Got more code generated. The duplicate UNCOUNT+RETURN pairs still seem to be happening in this second constructor. Not sure why they are appearing, they should not.
Oh, the next return index is never incremented.
Okay, so it seems like the operation tables are not considered the same? The stack entries should be freed but it appears no code is generated for them just the zero uncount.
A left over from when I cut and pasted the return stuff over. The return points were different but I was only handling the final state which was incorrect.
I wonder if I can make it so that before a final return I can handle exceptions first or similar. But that would probably complicate things.
I need to keep track of what has been counted and not counted. For example input arguments to a method do not need to be counted because they are passed already. As such they should not be uncounted at the end. I definitely will need a more advanced state tracker. I mean if an object is sent to a method then it will always have at least one reference then it does not need to be freed. I definitely need to refactor things. I think having a more standard instruction format will help as well. I should refactor this now before I continue so that way it does not get extremely messy. But for the code builder, I will do checks to ensure that only the right instruction format is used for writing to prevent programmatical errors from occuring. So as it stands I am going to have quite a mess of instructions.
I definitely want to store the encoding type in the operation, so I guess the number of encodings may be a bit small perhaps. How much can I fit in 8-bits? So here is a table:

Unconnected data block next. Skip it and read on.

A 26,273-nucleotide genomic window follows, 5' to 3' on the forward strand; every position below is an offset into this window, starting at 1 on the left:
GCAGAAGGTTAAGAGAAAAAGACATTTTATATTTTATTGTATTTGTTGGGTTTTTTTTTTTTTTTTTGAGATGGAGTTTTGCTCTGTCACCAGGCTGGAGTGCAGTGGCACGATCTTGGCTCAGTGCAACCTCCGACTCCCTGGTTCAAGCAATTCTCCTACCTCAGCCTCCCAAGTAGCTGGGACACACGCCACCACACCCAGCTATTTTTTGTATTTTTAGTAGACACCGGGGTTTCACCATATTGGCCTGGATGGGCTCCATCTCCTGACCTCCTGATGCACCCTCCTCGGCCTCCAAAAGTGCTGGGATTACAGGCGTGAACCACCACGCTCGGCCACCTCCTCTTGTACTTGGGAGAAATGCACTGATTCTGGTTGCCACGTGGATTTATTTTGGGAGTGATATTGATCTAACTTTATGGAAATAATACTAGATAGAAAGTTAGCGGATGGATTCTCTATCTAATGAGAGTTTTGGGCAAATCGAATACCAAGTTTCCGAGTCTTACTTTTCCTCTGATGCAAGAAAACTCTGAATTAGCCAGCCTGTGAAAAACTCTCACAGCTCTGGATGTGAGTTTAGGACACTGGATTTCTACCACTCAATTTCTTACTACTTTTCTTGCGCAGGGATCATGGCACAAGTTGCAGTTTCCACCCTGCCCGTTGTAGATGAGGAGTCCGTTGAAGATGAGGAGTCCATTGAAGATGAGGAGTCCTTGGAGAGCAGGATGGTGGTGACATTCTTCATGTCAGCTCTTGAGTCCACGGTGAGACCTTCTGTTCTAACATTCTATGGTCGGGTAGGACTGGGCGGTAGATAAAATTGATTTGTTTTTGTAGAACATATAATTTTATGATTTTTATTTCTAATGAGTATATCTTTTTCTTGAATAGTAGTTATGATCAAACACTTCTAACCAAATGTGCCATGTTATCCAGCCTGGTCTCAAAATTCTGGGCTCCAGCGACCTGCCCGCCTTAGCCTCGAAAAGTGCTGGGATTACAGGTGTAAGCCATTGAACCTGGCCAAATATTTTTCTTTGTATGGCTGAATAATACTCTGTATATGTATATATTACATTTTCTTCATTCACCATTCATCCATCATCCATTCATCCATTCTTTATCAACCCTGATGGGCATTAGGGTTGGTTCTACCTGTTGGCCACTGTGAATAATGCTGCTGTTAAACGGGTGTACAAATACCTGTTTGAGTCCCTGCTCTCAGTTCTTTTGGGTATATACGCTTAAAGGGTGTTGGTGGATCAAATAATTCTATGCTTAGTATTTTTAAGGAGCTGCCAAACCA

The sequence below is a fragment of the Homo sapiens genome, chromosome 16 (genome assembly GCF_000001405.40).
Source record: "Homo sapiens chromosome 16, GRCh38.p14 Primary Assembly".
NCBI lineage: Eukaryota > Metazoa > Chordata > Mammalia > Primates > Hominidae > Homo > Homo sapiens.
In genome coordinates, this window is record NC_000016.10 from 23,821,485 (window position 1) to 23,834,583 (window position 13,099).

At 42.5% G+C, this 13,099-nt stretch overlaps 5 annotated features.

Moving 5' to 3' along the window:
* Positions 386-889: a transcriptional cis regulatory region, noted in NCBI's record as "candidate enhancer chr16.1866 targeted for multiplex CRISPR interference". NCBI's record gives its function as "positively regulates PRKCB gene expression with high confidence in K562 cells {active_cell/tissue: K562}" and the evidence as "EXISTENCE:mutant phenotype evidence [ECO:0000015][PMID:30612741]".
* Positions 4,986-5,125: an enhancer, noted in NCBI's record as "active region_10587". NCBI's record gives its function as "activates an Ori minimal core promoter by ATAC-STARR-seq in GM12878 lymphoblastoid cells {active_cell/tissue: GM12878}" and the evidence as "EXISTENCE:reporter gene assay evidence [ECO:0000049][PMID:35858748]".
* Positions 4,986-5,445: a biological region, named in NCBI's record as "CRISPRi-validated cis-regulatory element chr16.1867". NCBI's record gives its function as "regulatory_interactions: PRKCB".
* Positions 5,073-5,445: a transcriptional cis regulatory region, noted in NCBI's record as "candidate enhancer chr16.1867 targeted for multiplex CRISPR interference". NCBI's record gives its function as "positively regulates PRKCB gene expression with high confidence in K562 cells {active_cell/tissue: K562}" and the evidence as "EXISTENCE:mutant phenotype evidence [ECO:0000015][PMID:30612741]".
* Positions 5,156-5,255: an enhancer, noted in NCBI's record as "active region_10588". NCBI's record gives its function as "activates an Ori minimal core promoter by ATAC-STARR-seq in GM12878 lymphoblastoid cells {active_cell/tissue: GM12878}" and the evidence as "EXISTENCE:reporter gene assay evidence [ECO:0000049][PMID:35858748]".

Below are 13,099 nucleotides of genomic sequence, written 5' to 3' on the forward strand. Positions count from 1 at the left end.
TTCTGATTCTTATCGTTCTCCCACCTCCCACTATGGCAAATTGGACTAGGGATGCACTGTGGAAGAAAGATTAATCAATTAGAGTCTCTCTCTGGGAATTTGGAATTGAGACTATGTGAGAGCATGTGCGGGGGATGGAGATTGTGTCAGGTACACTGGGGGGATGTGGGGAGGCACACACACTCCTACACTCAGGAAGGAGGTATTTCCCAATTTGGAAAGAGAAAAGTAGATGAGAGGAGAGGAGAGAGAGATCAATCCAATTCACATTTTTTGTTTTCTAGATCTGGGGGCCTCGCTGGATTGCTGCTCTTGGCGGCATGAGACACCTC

- Enc (Max) : Op (Max)
- 1 ( 2) : 7 (128)
- 2 ( 4) : 6 ( 64)
- 3 ( 8) : 5 ( 32)
- 4 ( 16) : 4 ( 16)
- 5 ( 32) : 3 ( 8)
- 6 ( 64) : 2 ( 4)
- 7 (128) : 1 ( 2)
I mean realistically if I run out of room I can have encoding groups that are the same for two different groups. I know the encoding group that would be the biggest would be the math and conversion operations which convert from one type to another. I will have to make a spreadsheet and the encodings just to see how the layout is. Of course each operation would be a unique instruction the encoding just describes what it looks like. So I think 4-bits will work, have 16 different encoding types with 16 instructions each. For the tons of math operations they can just be last and use one big group since there are definitely more than 16 of them.
Okay I have a table of operations and it seems the most efficient is 8 groups of 32 which can pretty much fit everything.
But I can have 16 groups of 16 instructions. Currently I have 114 instructions taking up 13 groups, so that works. The three u16 group takes up 4 groups!